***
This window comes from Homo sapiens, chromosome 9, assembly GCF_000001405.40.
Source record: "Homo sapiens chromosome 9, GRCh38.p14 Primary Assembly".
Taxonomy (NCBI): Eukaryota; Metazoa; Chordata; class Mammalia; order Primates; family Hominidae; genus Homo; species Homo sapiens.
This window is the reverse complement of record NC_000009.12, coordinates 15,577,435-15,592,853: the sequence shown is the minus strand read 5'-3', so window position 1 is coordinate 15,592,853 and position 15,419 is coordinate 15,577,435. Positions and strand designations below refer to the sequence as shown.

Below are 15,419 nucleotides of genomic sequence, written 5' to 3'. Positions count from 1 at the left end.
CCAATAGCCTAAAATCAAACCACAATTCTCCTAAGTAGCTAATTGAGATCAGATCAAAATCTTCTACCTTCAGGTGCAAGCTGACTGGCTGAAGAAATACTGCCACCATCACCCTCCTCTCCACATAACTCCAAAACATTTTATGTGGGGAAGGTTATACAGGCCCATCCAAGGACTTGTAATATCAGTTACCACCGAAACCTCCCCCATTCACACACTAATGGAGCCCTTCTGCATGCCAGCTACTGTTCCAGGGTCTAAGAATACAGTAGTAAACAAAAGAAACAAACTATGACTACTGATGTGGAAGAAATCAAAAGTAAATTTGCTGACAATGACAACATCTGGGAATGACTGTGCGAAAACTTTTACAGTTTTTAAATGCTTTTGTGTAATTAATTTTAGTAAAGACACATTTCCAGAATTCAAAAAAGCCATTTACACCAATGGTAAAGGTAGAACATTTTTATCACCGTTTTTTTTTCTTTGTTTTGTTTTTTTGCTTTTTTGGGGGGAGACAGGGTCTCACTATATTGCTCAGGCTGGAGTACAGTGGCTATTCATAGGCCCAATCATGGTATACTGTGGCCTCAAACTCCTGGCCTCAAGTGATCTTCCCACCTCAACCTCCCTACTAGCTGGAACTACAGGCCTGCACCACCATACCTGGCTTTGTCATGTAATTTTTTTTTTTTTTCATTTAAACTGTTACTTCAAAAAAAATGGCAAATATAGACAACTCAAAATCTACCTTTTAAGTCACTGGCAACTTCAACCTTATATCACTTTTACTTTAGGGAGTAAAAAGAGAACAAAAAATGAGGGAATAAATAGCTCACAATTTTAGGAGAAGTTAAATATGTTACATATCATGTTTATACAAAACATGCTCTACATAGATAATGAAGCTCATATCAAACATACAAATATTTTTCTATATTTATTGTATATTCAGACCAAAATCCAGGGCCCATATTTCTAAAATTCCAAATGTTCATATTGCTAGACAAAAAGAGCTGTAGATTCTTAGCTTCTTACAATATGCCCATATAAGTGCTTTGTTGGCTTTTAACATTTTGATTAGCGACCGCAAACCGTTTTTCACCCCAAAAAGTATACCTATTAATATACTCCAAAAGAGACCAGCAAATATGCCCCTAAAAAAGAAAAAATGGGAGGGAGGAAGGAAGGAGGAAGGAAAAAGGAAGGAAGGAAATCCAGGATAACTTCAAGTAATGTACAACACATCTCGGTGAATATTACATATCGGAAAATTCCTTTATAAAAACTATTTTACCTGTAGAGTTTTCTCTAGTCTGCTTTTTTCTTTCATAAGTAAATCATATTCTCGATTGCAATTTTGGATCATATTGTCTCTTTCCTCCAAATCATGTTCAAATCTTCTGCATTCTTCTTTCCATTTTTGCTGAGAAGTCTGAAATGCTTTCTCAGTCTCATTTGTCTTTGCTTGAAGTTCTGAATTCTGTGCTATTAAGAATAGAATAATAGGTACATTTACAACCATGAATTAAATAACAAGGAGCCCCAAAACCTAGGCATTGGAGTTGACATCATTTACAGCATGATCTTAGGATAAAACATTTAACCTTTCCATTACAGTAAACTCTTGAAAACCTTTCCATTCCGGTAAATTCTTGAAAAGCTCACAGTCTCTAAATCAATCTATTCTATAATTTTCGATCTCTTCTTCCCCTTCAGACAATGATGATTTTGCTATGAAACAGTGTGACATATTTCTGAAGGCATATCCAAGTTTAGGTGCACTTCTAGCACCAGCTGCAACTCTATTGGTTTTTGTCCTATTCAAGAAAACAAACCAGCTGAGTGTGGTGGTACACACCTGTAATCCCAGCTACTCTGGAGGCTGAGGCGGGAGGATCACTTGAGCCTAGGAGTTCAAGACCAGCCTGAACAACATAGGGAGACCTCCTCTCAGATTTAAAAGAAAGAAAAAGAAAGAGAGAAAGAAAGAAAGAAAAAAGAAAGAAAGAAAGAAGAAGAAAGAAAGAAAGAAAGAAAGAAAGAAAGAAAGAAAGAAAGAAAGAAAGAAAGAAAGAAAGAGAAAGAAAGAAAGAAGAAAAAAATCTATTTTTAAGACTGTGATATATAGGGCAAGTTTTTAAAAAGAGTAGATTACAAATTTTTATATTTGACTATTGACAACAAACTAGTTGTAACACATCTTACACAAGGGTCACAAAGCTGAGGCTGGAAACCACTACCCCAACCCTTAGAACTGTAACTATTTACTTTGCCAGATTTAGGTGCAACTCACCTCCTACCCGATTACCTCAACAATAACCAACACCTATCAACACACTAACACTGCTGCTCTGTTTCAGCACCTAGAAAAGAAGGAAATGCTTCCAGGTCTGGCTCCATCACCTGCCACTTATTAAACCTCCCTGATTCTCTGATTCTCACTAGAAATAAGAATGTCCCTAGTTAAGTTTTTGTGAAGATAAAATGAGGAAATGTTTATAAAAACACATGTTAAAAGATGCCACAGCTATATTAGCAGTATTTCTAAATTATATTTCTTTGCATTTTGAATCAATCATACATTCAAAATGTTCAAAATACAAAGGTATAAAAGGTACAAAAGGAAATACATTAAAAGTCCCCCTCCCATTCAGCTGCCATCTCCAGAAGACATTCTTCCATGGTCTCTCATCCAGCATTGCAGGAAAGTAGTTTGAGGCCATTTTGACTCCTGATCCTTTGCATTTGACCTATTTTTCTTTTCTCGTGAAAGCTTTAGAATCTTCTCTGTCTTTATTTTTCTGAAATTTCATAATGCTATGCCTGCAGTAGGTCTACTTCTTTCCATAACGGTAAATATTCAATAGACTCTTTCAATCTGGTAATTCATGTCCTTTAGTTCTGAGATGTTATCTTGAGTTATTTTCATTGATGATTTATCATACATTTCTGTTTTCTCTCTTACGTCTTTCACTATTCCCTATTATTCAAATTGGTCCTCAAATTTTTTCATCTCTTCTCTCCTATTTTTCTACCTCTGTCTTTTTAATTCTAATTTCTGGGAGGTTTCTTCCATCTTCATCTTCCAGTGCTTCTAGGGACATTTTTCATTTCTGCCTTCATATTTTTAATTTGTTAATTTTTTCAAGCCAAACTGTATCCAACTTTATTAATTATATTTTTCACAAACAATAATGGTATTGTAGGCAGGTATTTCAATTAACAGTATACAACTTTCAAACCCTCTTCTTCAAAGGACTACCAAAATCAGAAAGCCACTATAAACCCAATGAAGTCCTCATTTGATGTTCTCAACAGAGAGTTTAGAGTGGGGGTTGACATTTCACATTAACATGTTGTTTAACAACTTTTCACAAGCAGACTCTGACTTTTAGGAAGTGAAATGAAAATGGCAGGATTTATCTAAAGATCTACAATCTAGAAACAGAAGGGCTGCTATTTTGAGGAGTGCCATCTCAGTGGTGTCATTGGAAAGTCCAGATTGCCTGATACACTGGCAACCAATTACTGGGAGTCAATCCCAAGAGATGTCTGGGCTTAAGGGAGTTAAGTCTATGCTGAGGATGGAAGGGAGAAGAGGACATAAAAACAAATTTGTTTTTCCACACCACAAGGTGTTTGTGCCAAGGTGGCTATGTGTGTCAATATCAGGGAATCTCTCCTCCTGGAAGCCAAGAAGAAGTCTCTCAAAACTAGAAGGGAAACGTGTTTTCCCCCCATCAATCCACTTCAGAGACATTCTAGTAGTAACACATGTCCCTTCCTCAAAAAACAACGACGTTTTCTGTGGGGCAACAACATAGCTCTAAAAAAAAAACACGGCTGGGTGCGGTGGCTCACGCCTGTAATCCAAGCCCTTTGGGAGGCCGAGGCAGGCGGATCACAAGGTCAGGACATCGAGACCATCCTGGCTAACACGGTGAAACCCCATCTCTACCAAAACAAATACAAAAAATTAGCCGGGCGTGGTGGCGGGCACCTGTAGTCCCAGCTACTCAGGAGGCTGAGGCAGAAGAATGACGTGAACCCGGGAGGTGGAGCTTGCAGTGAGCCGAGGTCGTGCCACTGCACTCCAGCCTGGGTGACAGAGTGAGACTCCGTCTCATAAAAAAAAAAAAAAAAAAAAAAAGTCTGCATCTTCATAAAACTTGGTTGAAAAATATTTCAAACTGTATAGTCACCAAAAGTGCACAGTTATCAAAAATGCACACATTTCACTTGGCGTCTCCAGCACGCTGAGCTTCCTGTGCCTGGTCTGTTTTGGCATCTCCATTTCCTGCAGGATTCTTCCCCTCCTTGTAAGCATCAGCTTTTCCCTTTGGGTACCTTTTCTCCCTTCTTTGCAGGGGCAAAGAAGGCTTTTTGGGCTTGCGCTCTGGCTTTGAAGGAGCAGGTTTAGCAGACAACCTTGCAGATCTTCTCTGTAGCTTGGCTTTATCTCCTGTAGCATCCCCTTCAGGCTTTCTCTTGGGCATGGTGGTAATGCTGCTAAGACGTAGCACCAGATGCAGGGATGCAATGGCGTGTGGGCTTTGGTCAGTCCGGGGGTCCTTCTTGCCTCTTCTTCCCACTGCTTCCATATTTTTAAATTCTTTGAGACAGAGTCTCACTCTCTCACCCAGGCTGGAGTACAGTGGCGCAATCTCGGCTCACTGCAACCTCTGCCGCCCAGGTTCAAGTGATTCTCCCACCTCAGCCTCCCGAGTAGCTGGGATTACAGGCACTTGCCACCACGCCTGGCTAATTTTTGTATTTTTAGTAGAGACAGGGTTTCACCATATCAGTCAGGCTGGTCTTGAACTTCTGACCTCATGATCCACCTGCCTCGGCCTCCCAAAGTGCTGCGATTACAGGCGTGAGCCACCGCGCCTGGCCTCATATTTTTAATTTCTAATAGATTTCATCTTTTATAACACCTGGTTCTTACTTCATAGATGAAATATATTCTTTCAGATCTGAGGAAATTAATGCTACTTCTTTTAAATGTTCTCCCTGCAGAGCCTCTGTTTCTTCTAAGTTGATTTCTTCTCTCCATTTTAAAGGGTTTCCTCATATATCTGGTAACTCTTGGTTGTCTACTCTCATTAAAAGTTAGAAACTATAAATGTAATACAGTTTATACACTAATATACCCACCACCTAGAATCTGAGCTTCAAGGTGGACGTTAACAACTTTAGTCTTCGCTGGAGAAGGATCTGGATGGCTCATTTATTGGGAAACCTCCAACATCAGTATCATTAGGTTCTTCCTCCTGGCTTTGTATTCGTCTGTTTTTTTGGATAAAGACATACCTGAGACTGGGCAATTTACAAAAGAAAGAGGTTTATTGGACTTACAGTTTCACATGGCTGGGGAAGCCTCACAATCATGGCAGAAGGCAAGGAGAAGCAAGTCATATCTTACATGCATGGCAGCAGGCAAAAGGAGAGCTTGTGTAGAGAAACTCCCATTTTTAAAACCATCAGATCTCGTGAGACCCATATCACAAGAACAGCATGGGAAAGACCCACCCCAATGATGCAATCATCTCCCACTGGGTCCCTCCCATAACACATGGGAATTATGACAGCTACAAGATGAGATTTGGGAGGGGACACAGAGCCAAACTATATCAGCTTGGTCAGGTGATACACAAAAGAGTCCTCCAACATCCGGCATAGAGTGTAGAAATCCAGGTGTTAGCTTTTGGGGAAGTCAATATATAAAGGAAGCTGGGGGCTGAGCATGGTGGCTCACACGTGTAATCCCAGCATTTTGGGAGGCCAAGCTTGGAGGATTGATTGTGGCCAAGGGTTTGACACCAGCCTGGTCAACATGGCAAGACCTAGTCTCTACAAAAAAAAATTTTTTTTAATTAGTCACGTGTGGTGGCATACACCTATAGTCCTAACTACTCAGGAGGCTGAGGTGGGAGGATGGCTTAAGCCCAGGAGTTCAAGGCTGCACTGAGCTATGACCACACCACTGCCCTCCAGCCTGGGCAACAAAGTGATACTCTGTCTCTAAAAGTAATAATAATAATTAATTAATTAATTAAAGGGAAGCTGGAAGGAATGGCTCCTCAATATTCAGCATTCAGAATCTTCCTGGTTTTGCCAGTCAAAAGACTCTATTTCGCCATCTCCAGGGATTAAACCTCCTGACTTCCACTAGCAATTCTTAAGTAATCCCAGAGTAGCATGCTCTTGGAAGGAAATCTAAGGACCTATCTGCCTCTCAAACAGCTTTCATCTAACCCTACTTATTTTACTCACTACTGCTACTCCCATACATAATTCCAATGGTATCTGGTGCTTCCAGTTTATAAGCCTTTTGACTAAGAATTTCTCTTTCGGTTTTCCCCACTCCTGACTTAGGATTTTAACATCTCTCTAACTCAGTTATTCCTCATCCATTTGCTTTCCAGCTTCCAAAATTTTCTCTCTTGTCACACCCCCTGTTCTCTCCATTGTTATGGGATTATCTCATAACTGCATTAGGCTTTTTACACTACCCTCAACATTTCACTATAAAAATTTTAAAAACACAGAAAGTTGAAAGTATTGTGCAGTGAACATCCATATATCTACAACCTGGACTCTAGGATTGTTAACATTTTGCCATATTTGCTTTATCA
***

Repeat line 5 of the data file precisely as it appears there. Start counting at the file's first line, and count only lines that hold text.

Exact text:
Below are 15,419 nucleotides of genomic sequence, written 5' to 3'. Positions count from 1 at the left end.